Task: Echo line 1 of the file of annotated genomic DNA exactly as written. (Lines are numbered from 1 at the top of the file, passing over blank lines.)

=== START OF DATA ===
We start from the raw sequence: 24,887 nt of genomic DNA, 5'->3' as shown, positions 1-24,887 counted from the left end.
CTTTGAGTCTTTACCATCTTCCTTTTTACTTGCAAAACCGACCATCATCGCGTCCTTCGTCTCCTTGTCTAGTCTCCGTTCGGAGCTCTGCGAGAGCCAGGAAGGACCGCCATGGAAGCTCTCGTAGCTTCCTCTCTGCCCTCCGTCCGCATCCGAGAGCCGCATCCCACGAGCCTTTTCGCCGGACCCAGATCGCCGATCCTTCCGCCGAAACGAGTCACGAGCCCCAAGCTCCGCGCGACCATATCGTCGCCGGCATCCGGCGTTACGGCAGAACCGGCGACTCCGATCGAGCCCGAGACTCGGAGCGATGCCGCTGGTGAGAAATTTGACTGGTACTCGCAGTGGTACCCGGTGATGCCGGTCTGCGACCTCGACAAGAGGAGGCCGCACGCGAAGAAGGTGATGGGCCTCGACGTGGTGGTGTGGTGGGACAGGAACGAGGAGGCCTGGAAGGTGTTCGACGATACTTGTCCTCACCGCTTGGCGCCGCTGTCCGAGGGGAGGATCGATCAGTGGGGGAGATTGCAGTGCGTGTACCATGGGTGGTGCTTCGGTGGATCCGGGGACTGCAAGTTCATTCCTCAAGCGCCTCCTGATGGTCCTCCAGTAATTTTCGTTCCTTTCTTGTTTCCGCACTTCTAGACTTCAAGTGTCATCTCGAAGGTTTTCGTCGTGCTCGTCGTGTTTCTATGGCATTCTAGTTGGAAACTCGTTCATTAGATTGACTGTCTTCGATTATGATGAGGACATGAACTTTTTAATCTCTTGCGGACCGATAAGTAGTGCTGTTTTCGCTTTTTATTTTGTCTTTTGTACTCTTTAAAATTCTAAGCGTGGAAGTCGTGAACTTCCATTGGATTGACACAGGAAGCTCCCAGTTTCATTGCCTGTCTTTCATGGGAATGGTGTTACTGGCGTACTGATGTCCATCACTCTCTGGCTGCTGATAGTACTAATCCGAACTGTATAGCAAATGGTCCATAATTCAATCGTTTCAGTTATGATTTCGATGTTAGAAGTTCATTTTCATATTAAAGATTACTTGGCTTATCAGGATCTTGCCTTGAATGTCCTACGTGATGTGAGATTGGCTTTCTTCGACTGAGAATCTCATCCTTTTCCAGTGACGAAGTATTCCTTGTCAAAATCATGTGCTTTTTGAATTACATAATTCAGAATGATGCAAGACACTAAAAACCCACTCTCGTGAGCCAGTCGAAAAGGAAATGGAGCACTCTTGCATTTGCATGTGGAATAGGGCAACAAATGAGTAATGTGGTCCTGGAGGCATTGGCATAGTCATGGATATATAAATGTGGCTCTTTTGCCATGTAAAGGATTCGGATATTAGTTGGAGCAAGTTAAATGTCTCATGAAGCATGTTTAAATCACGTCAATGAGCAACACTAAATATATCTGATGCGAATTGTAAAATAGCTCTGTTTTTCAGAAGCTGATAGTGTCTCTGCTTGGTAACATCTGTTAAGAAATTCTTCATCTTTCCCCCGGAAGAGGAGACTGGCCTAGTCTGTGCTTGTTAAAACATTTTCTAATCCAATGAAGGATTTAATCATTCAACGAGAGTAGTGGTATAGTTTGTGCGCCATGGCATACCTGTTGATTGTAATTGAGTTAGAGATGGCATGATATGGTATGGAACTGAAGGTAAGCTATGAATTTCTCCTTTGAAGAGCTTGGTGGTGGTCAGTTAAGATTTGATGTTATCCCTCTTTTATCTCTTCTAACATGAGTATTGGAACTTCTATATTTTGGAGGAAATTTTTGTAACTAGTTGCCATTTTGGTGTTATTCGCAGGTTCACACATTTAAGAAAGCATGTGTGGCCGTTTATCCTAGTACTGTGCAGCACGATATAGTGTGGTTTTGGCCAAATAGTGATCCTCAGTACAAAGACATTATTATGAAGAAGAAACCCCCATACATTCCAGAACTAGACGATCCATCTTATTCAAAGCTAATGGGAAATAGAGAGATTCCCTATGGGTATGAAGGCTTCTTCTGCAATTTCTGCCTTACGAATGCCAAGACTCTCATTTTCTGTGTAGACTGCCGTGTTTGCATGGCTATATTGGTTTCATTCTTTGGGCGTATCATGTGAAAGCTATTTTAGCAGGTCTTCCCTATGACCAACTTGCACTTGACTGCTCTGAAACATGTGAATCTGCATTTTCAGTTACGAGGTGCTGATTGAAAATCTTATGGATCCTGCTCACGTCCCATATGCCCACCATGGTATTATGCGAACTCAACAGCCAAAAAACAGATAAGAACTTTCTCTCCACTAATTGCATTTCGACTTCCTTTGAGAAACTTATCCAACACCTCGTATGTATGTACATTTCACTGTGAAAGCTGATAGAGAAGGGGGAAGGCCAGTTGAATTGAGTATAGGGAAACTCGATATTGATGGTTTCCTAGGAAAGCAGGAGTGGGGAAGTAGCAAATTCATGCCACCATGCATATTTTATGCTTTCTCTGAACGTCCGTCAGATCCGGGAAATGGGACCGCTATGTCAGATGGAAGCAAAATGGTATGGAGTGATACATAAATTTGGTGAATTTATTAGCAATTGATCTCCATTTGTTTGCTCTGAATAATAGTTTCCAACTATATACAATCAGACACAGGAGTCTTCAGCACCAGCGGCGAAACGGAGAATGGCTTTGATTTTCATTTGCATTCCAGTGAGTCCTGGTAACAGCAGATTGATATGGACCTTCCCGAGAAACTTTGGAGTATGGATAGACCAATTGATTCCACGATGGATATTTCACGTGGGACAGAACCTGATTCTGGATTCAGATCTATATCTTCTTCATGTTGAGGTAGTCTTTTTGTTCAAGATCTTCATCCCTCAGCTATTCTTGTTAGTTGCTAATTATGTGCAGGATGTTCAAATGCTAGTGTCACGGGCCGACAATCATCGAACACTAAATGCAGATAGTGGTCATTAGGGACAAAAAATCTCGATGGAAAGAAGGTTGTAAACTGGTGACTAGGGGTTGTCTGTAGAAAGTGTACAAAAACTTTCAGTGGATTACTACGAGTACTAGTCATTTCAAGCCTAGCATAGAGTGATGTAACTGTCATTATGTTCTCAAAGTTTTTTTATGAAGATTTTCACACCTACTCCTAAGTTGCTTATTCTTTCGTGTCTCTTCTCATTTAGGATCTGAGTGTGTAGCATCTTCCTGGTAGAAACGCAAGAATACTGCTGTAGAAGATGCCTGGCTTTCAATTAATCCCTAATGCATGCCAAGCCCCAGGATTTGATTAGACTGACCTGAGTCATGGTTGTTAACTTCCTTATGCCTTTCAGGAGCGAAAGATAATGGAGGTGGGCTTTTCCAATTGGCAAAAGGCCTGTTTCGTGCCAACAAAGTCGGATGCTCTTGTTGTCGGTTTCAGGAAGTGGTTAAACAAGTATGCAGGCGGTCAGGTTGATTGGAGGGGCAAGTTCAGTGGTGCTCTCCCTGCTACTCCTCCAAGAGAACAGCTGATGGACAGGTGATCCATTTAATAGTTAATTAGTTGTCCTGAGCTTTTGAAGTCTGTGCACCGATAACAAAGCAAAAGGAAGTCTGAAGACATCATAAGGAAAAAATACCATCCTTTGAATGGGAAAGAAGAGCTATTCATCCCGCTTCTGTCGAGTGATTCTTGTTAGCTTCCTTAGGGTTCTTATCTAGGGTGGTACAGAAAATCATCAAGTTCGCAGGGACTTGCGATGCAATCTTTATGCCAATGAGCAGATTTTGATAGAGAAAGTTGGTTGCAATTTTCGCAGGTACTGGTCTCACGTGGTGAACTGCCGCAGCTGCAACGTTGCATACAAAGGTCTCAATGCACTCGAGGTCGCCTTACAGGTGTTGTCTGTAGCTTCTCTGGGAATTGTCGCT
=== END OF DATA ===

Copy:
We start from the raw sequence: 24,887 nt of genomic DNA, 5'->3' as shown, positions 1-24,887 counted from the left end.